Bambang’s first marriage was to the daughter of a diplomat, Halimah Agustia Kamil, who he controversially divorced in 2007 to marry a well-known singer, Mayangsari, who had given birth to their child the previous year.

Siti Hediati Hariyadi (Titiek)

Titiek, Soeharto’s fourth child, has been the most politically successful of all his children. She remained faithful to Golkar, her father’s political vehicle, and in the 2014 election was elected to the House of Representatives (DPR) for the period 2014-2019, representing Yogyakarta District. She has participated in Commission IV on farming, fishing, agriculture and food. As part of this Commission, she called for Indonesia to become self-sufficient in meat production. In March 2018, it was announced that Titiek would become the deputy head of the People’s Consultative Assembly (MPR), a “consolation prize” for not being selected as head of Golkar.

 

Titiek was once married to former general Prabowo Subianto, who stood as Gerindra candidate against President Joko “Jokowi” Widodo in 2014. Although Titiek and Prabowo have been divorced since about 1998 and she is a Golkar supporter, she has nevertheless accompanied him on a number of his political campaigns. Conservative Muslim groups have called for them to remarry, so that if Prabowo becomes president, he will have a first lady. Neither Titiek nor Prabowo have so far shown much inclination to do so.

 

Titiek has a multi-million dollar private art collection and, partnered with her former brother-in-law, Hashim Djojohadikusumo, in a number of businesses, including energy (oil and electricity) and the upscale Plaza Senayan mall. Titiek was on the board of Surya Citra Media (which owns the television stations SCTV and Indosiar) from 2005 to 2015.

 

Recently Titiek has been concerned with restoring her father’s legacy, supporting a range of activities such as cultural performances and a mass circumcision ceremony, all funded through the Soeharto family’s Damandiri Foundation to commemorate “Soeharto Month” in March.

Hutomo Mandala Putra (Tommy)

Tommy, Soeharto’s fifth child, is chair of the Working Party he launched in July 2016.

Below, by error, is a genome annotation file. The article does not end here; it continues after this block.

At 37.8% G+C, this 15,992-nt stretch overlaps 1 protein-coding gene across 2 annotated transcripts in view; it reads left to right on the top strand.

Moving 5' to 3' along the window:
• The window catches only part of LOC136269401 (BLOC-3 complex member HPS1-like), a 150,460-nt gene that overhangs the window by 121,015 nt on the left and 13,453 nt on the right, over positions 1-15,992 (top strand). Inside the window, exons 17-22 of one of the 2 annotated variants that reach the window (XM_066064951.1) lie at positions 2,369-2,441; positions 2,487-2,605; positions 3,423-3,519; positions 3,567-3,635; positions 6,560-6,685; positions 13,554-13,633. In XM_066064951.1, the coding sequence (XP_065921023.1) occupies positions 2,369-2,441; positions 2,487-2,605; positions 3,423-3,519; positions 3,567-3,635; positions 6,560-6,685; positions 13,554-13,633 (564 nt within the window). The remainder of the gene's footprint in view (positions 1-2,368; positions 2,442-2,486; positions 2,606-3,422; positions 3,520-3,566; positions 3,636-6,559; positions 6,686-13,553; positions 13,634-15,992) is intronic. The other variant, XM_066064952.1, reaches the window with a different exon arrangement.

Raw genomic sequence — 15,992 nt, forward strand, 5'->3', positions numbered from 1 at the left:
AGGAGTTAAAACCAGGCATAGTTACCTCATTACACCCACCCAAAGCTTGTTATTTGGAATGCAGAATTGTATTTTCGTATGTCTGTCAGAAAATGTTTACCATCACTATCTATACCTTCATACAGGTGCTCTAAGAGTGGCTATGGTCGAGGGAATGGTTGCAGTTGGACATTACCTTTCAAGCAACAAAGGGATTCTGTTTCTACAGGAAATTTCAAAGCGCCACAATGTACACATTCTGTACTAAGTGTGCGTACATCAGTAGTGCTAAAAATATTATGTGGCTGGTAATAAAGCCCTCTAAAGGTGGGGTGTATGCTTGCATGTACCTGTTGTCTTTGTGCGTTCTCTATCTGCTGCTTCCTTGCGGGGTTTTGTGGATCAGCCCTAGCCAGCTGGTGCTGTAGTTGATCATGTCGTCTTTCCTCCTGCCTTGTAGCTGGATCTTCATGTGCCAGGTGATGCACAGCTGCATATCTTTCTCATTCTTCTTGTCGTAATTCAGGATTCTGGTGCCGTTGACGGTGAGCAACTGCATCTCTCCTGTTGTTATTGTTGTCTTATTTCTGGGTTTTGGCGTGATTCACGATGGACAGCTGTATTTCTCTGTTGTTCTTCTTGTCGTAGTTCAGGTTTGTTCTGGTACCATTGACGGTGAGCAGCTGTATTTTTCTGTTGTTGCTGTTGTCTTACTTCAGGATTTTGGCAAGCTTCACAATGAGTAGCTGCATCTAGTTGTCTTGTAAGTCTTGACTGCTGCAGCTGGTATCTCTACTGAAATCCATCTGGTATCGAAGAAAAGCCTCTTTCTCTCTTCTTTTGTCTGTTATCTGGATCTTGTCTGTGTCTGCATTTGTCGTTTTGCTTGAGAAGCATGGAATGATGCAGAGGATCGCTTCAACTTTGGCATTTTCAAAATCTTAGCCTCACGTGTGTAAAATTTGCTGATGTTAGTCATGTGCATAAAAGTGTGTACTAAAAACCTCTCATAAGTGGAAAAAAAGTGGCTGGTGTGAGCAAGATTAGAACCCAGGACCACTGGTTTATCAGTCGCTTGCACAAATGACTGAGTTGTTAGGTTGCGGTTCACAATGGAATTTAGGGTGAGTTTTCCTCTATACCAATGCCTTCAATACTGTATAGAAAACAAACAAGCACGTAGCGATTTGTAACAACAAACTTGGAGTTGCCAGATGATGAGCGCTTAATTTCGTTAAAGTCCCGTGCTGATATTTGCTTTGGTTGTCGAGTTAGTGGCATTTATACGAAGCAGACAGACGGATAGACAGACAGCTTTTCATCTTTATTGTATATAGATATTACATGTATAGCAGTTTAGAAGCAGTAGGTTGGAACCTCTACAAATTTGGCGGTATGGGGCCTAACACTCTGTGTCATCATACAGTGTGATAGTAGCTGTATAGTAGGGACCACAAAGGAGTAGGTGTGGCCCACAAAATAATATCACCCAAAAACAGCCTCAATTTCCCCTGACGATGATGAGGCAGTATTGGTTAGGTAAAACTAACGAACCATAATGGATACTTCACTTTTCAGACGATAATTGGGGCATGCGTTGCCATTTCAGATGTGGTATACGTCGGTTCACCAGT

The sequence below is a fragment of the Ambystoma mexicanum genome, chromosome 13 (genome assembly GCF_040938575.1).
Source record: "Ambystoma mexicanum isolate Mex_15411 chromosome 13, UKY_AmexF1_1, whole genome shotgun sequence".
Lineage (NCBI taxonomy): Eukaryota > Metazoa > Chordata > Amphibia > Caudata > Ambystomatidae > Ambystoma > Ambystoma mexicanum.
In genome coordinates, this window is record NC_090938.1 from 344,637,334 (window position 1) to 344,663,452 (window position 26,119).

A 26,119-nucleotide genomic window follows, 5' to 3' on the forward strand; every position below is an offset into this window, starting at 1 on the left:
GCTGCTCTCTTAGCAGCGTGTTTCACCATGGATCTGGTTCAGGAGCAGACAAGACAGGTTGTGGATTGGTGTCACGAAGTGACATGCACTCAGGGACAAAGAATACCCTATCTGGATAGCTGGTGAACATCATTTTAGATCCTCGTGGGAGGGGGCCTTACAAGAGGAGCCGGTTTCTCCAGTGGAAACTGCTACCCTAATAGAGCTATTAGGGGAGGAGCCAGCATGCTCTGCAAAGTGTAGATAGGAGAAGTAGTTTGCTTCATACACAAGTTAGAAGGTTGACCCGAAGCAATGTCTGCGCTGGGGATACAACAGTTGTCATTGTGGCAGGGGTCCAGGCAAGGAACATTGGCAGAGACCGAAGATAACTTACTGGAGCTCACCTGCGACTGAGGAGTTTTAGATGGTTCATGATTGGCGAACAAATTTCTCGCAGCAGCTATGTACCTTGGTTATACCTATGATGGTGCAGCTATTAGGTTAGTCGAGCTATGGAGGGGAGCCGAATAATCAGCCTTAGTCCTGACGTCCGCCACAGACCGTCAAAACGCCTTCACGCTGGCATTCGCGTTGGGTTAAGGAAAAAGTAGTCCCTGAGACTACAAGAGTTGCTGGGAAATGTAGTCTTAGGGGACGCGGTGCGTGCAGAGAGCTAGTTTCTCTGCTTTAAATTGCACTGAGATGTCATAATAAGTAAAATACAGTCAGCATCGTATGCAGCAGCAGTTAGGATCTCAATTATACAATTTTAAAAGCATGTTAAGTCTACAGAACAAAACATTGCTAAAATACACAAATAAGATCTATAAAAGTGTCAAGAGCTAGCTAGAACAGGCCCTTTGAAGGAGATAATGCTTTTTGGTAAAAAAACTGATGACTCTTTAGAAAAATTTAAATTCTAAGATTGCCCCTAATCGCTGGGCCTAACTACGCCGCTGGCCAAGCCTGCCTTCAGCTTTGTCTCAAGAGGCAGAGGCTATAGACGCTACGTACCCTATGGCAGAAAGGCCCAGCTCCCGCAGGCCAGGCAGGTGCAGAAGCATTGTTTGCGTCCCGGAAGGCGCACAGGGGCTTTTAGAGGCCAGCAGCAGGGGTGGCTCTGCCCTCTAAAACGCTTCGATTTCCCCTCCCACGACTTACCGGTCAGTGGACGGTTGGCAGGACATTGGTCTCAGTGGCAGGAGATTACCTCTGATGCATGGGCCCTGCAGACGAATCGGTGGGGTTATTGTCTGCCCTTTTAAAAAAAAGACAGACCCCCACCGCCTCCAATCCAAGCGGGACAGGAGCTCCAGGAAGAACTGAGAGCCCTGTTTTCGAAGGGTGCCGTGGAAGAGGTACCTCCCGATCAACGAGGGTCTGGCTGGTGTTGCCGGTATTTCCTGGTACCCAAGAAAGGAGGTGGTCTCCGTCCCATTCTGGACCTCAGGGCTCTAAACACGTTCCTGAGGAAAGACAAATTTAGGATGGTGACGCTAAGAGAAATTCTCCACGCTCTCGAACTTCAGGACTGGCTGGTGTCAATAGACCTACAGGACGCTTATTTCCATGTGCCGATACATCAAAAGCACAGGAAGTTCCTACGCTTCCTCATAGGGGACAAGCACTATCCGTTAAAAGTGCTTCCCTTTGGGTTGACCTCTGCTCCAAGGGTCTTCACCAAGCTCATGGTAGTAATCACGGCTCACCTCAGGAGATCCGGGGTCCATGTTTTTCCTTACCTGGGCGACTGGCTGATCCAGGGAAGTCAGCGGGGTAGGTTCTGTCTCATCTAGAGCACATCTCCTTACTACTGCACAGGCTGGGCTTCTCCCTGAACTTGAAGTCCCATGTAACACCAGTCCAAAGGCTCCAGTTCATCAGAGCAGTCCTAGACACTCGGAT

The Working Party has been cleared by the General Elections Commission (KPU) to participate in the 2019 General Elections. Like Golkar, the Working Party uses a banyan tree symbol against a yellow background as its logo. The party has an eclectic mix of policies. Its education policies, in particular, are very unusual – it advocates internet learning, with children staying at home and learning through the internet. It is also not in favour of intensive spending on infrastructure, advocating for “village funds” to be spent on people’s welfare programs. It wants to abolish direct elections of provincial governors, advocating that the president should select them from a list submitted by provincial legislatures. Its policies therefore range from giving more power to the lower echelons of society to being more authoritarian.

 

Tommy, however, will be unable to stand as a presidential candidate, as Law 7 of 2017 on Elections states that presidential candidates must not have been involved in corruption and must never have been sentenced to jail for more than five years. Tommy fails these requirements on both counts. In September 2000, he was convicted of corruption and sentenced to 18 months in prison by Supreme Court Justice Syafiuddin Kartasasmita, who was then assassinated. Tommy went into hiding and was subsequently found guilty of paying two men to kill the judge. As a result, his sentence was extended in 2002 to 15 years for murder, fleeing justice and possession of weapons and explosives. However, Tommy was released on parole in 2006, after serving only four years.

 

Tommy was also implicated, though not convicted, in a plot to plant bombs in the Attorney General’s Office, the Trade and Industry Ministry and the Directorate General of Taxation in 2001. Tommy is not the only convicted murderer in his party. Pollycarpus Budihari Priyanto, who served eight years of a 14-year prison term for the 2004 murder of human rights activist Munir, has also joined the party.

 

Tommy has also had numerous business ventures – a number of which have ended up in court. Tommy, together with Sigit, is the founder and major shareholder in the Humpuss Group. He reportedly holds 60 per cent of shares in the firm, at a value of $33 million.

 

Tommy was named in the Paradise Papers as director and board chairman of a Bermuda-registered company that closed in 2000.

Siti Hutami Endang Adiningsih (Mamiek)

Mamiek, Soeharto’s youngest child, keeps a relatively low profile.

 

She has set up a popular 3,000 hectare agricultural estate and recreation park, Mekar Sari, in West Java. She has also been listed as the main shareholder of the Manggala Kridha Yudha group, and owns agricultural, transport, warehouse and tourism businesses. Manggala Kridha Yudha was granted a contract to develop one of the islands in the controversial Jakarta Bay reclamation project.

 

Mamiek’s wealth is estimated at about $47 million and, like Tommy, she was named in the Paradise Papers in connection with companies registered in Bermuda in the 1990s.

Succeeding to power

Despite their political aspirations, it seems unlikely that Soeharto’s children will ever climb to the heights of that other famous presidential offspring, Megawati Soekarnoputri. Of them all, only Titiek is likely to continue to enjoy a successful political career.

 

However, their indisputable wealth means the Soeharto children not only enjoy extremely comfortable lifestyles but are certainly capable of wielding power behind the scenes that might well influence the course of politics in the future.